The market price for pitching talent is soaring so high that it's come to this: The Boston Red Sox are ready to pay more than $50 million just for the right to negotiate with Daisuke Matsuzaka, who's never thrown his "gyroball" -- or any pitch, for that matter -- in the major leagues.
The $51.1 million winning bid is only the start. Now the Red Sox have 30 days to finalize a contract with the Japanese ace.
Making a record-setting bid that easily blew away offers from the New York Yankees, Mets and others, the Red Sox won the auction Tuesday for the World Baseball Classic MVP.
"We have long admired Mr. Matsuzaka's abilities and believe he would be a great fit with the Red Sox organization," Boston general manager Theo Epstein said. "Clearly, we believe Mr. Matsuzaka is a real talent."
And they're prepared to pay big money for him -- the previous high bid for a posted player from Japan was $13,125,000 by the Seattle Mariners for Ichiro Suzuki after the 2000 season.
"The one reflection it does have is the demand in the marketplace for someone who is that good, that young and that visible," said agent Scott Boras, who represents the 26-year-old Matsuzaka.
Speculation about what it will take for Boston to sign Matsuzaka has ranged from $7 million to $10 million annually over three to four years.
The Seibu Lions of Japan's Pacific League announced they had accepted the high bid for their prized pitcher, and the major league commissioner's office simultaneously confirmed at the general managers' meetings that the Red Sox had made the offer.
If the Red Sox and Matsuzaka can agree to a deal by midnight on Dec. 14, the right-hander would join a talented rotation that already includes Curt Schilling, Josh Beckett and converted closer Jonathan Papelbon.
"We're excited to have won this part of the process and we're hopeful we can reach an agreement," Epstein said.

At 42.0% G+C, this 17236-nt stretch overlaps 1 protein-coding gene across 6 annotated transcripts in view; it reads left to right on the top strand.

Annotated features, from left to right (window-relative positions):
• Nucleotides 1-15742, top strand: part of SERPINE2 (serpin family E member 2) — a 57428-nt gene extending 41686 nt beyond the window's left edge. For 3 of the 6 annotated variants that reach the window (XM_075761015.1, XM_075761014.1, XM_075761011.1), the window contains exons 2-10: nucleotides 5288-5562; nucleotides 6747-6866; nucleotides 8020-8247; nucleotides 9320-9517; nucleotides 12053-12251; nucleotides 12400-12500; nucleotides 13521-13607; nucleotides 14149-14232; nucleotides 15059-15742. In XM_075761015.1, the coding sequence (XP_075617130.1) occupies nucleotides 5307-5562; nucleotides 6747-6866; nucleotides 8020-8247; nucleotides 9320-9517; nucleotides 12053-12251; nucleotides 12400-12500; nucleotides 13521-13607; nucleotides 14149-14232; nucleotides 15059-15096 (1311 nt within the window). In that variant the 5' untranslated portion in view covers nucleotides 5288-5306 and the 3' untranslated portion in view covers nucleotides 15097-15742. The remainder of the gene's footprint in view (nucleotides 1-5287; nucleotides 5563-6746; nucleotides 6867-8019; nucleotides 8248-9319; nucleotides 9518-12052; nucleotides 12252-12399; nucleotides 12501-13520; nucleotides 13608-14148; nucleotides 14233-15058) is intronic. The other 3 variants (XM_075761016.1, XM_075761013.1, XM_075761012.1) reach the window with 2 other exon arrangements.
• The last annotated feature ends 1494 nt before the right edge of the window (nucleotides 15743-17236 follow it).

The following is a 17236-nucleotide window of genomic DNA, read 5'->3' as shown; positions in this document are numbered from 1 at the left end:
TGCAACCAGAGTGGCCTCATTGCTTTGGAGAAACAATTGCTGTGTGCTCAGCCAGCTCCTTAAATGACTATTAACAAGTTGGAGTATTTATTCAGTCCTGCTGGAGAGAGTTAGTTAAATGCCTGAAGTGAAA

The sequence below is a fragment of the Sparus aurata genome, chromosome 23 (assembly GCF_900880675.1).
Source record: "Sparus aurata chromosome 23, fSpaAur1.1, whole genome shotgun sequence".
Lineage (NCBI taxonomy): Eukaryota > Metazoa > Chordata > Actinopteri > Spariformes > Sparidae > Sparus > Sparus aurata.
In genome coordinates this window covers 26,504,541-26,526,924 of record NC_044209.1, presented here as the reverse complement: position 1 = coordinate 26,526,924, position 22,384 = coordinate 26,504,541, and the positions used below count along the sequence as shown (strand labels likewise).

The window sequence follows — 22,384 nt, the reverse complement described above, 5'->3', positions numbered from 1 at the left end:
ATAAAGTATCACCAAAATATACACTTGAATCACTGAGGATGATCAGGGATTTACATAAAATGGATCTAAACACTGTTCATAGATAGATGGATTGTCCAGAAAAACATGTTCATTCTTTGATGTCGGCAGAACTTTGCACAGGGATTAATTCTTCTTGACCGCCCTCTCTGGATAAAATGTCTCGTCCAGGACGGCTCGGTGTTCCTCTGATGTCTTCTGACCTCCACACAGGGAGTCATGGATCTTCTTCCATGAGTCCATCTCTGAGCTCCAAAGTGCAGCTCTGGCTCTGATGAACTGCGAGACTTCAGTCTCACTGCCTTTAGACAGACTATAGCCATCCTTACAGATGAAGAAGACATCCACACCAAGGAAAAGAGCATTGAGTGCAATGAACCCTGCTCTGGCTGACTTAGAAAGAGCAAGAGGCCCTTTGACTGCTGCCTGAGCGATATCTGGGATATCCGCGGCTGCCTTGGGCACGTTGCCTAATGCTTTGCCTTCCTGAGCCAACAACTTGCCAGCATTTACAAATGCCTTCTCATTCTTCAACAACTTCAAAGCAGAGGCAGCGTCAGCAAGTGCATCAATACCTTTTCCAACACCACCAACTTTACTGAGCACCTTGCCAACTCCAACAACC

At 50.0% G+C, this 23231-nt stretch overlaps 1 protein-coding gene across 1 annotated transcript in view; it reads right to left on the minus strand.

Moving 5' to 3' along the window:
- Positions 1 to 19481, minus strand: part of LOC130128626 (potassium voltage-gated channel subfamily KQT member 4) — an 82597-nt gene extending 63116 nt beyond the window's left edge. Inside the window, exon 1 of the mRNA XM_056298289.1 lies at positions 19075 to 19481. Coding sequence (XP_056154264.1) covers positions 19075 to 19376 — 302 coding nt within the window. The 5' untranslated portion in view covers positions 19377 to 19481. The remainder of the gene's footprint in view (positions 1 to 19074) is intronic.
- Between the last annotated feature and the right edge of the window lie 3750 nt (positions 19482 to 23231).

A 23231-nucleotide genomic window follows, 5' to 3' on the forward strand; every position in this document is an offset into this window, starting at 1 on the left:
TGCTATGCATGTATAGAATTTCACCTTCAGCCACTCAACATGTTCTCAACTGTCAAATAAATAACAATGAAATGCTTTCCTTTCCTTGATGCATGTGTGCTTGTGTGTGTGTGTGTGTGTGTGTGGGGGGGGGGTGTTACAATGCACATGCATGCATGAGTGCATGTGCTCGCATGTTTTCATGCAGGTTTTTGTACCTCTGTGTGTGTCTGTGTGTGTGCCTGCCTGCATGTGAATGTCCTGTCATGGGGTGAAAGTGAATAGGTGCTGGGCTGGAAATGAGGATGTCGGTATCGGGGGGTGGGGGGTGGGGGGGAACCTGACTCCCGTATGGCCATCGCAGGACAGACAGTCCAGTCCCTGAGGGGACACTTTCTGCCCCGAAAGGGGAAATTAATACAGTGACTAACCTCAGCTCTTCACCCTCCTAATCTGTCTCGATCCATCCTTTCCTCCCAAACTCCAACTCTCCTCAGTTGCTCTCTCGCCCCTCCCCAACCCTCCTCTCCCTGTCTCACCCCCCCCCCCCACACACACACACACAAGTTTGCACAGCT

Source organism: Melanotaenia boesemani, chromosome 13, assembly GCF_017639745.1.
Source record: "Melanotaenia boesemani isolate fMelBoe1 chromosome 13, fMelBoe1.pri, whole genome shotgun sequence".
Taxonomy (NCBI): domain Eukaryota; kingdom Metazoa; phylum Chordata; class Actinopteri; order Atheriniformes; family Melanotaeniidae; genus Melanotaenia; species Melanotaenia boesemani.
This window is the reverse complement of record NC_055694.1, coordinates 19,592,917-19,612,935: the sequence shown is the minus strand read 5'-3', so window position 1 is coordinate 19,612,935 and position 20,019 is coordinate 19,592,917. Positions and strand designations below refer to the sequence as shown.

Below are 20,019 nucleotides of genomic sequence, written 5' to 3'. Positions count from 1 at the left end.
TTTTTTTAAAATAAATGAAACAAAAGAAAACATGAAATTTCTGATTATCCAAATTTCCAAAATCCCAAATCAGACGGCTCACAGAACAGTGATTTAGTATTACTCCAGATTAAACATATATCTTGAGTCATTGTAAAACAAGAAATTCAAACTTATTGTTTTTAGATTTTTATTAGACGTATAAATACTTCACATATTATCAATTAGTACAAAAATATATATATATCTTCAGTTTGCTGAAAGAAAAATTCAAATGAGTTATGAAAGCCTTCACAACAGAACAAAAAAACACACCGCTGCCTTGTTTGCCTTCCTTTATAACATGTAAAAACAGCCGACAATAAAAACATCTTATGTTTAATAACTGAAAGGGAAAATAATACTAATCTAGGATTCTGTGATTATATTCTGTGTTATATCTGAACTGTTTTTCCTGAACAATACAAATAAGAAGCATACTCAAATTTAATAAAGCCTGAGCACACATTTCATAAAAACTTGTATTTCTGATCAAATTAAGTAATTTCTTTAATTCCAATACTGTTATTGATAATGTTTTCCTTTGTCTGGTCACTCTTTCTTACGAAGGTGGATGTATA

After missing the playoffs last season, Boston outbid its longtime rival this time.
Epstein said the team would invite Boras, Matsuzaka and his family to Boston to begin negotiations. Boras said the sides planned to set up a meeting soon, but wasn't sure whether it would be in Boston, Japan or California.
"The Red Sox are a team that has a long history, great fans and a great atmosphere," Matsuzaka said at the Tokyo airport before boarding a plane for the United States.
Matsuzaka was 17-5 with a 2.13 ERA and 200 strikeouts for the Lions this year. He throws in the high-90s mph, has good off-speed pitches and is known for his deceptive "gyroball," which has been likened to a screwball.
"Because he throws 95 miles an hour and he has four pitches, he is the player who comes here with a résumé that transfers," Boras said.
"Daisuke is someone who dominated in Japan and in the WBC, and I think it reflected the fact that a major league team knew that someone of his abilities could have a great impact on their goals," he said.
In assessing the amount of Boston's bid, Boras compared Matsuzaka's allure to what outfielder Hideki Matsui has brought to the Yankees.
"It's the value of a No. 1 starter. It's much like Matsui and the Yankees," Boras said. "It shows the value of a player like this. He brings advertising dollars. He brings a network presence in Japan."
Unlike Matsui, Matsuzaka was not yet eligible for free agency.
For selling their star pitcher, the Lions would get the $51.1 million from Boston -- but only if the Red Sox sign Matsuzaka.